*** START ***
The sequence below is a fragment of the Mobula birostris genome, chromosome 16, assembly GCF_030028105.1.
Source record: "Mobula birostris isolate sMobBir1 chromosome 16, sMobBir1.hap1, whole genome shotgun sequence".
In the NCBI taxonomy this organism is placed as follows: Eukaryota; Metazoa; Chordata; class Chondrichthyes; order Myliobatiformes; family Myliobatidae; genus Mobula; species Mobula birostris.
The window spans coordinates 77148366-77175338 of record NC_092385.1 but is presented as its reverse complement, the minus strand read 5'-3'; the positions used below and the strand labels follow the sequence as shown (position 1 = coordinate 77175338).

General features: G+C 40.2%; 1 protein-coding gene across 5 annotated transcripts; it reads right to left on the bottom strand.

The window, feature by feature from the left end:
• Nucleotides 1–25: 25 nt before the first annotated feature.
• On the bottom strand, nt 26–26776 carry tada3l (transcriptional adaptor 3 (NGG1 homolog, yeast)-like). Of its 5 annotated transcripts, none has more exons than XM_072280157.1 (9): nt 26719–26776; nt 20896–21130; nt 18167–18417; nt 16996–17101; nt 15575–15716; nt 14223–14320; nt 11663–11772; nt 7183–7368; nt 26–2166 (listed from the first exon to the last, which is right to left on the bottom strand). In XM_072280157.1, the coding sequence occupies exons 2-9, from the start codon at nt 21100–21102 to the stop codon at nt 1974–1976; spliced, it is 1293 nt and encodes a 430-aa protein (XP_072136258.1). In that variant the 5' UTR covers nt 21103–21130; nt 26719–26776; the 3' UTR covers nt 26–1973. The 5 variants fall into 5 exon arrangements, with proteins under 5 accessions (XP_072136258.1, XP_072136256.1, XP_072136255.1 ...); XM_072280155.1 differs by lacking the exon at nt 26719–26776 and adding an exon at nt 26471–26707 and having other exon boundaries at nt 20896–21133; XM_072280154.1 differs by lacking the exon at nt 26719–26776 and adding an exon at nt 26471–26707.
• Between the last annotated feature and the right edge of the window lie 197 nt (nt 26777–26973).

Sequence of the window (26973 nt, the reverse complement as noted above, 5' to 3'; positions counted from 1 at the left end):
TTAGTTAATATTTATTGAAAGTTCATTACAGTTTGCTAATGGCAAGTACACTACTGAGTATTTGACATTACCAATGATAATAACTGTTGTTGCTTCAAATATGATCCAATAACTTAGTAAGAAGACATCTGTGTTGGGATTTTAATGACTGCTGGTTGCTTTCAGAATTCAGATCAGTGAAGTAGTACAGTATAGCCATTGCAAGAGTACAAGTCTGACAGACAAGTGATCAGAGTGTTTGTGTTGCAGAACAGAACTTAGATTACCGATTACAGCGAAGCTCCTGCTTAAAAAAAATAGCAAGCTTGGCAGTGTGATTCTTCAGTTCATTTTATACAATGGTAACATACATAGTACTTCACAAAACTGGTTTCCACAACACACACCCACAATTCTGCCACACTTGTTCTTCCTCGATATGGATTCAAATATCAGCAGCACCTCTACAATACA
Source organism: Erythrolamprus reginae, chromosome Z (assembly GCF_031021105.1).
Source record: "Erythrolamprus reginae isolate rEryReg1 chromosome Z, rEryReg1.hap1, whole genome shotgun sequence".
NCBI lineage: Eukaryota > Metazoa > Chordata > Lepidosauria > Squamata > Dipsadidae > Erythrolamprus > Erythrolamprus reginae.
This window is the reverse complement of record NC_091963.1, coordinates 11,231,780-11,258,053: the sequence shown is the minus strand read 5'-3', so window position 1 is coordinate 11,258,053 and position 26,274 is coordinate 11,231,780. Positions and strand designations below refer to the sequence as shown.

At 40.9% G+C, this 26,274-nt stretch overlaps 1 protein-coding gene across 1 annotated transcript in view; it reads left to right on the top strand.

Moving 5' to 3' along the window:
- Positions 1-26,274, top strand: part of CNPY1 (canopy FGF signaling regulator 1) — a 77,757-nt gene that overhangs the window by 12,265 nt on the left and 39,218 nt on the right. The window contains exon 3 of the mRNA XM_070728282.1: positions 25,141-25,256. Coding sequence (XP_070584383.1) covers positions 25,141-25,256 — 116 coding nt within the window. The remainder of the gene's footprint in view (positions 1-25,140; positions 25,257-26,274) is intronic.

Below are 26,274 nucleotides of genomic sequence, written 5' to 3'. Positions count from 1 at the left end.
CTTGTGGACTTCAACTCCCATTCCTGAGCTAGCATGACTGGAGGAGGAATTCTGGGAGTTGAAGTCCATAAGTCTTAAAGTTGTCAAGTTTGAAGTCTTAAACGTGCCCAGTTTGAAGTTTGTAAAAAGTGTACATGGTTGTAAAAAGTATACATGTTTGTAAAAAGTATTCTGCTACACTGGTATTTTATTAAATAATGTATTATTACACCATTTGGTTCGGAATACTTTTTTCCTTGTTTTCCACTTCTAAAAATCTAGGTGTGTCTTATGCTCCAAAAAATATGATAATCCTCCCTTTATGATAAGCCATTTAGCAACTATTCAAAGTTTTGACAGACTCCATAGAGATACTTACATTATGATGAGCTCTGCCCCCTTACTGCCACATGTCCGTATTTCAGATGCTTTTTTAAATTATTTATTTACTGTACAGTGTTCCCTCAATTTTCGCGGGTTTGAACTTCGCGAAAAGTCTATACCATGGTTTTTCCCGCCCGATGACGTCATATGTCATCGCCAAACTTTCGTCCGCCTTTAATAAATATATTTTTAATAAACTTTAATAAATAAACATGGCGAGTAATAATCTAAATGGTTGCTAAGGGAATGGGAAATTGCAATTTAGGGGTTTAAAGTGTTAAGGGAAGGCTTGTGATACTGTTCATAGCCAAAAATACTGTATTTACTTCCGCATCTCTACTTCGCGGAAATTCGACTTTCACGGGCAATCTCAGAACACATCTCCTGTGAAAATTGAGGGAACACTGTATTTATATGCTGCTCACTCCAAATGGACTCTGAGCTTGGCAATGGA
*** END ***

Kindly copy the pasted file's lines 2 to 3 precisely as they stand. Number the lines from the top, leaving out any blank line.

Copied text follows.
Source record: "Mobula birostris isolate sMobBir1 chromosome 16, sMobBir1.hap1, whole genome shotgun sequence".
In the NCBI taxonomy this organism is placed as follows: Eukaryota; Metazoa; Chordata; class Chondrichthyes; order Myliobatiformes; family Myliobatidae; genus Mobula; species Mobula birostris.